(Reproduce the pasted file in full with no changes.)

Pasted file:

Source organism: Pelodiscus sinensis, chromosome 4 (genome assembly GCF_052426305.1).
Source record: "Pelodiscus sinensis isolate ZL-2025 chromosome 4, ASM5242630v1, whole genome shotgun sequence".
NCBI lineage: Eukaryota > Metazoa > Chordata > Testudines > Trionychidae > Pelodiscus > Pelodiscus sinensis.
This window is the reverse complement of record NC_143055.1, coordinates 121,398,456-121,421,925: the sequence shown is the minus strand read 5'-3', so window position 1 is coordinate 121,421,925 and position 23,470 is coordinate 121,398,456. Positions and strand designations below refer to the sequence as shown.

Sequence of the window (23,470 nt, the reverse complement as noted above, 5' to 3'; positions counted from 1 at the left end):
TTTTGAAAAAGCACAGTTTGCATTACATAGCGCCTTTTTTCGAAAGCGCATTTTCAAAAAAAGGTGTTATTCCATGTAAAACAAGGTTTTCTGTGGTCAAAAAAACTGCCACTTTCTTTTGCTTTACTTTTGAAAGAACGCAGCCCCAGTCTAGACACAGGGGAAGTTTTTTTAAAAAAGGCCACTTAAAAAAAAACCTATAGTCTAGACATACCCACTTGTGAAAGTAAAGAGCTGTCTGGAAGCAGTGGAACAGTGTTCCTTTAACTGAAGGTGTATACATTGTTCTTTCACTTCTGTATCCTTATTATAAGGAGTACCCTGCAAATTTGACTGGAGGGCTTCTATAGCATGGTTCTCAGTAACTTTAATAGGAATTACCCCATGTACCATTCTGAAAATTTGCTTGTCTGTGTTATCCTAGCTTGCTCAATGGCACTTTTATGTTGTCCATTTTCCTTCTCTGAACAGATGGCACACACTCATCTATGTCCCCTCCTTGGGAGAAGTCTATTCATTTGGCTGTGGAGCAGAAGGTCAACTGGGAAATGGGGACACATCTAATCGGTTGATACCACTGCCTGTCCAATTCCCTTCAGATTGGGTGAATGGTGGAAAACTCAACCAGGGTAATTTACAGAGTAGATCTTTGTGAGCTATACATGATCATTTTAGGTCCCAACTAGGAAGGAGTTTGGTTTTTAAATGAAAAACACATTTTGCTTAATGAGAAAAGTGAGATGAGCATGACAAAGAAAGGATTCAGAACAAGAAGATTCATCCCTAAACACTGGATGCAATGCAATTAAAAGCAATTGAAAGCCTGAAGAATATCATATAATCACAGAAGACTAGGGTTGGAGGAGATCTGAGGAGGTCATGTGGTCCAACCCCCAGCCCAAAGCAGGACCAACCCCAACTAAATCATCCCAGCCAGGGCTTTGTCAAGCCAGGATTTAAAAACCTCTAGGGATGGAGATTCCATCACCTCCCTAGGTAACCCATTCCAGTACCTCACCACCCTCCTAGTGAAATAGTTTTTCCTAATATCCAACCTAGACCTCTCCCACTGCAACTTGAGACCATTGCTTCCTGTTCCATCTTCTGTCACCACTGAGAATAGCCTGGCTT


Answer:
Source organism: Pelodiscus sinensis, chromosome 4 (genome assembly GCF_052426305.1).
Source record: "Pelodiscus sinensis isolate ZL-2025 chromosome 4, ASM5242630v1, whole genome shotgun sequence".
NCBI lineage: Eukaryota > Metazoa > Chordata > Testudines > Trionychidae > Pelodiscus > Pelodiscus sinensis.
This window is the reverse complement of record NC_143055.1, coordinates 121,398,456-121,421,925: the sequence shown is the minus strand read 5'-3', so window position 1 is coordinate 121,421,925 and position 23,470 is coordinate 121,398,456. Positions and strand designations below refer to the sequence as shown.

Sequence of the window (23,470 nt, the reverse complement as noted above, 5' to 3'; positions counted from 1 at the left end):
TTTTGAAAAAGCACAGTTTGCATTACATAGCGCCTTTTTTCGAAAGCGCATTTTCAAAAAAAGGTGTTATTCCATGTAAAACAAGGTTTTCTGTGGTCAAAAAAACTGCCACTTTCTTTTGCTTTACTTTTGAAAGAACGCAGCCCCAGTCTAGACACAGGGGAAGTTTTTTTAAAAAAGGCCACTTAAAAAAAAACCTATAGTCTAGACATACCCACTTGTGAAAGTAAAGAGCTGTCTGGAAGCAGTGGAACAGTGTTCCTTTAACTGAAGGTGTATACATTGTTCTTTCACTTCTGTATCCTTATTATAAGGAGTACCCTGCAAATTTGACTGGAGGGCTTCTATAGCATGGTTCTCAGTAACTTTAATAGGAATTACCCCATGTACCATTCTGAAAATTTGCTTGTCTGTGTTATCCTAGCTTGCTCAATGGCACTTTTATGTTGTCCATTTTCCTTCTCTGAACAGATGGCACACACTCATCTATGTCCCCTCCTTGGGAGAAGTCTATTCATTTGGCTGTGGAGCAGAAGGTCAACTGGGAAATGGGGACACATCTAATCGGTTGATACCACTGCCTGTCCAATTCCCTTCAGATTGGGTGAATGGTGGAAAACTCAACCAGGGTAATTTACAGAGTAGATCTTTGTGAGCTATACATGATCATTTTAGGTCCCAACTAGGAAGGAGTTTGGTTTTTAAATGAAAAACACATTTTGCTTAATGAGAAAAGTGAGATGAGCATGACAAAGAAAGGATTCAGAACAAGAAGATTCATCCCTAAACACTGGATGCAATGCAATTAAAAGCAATTGAAAGCCTGAAGAATATCATATAATCACAGAAGACTAGGGTTGGAGGAGATCTGAGGAGGTCATGTGGTCCAACCCCCAGCCCAAAGCAGGACCAACCCCAACTAAATCATCCCAGCCAGGGCTTTGTCAAGCCAGGATTTAAAAACCTCTAGGGATGGAGATTCCATCACCTCCCTAGGTAACCCATTCCAGTACCTCACCACCCTCCTAGTGAAATAGTTTTTCCTAATATCCAACCTAGACCTCTCCCACTGCAACTTGAGACCATTGCTTCCTGTTCCATCTTCTGTCACCACTGAGAATAGCCTGGCTT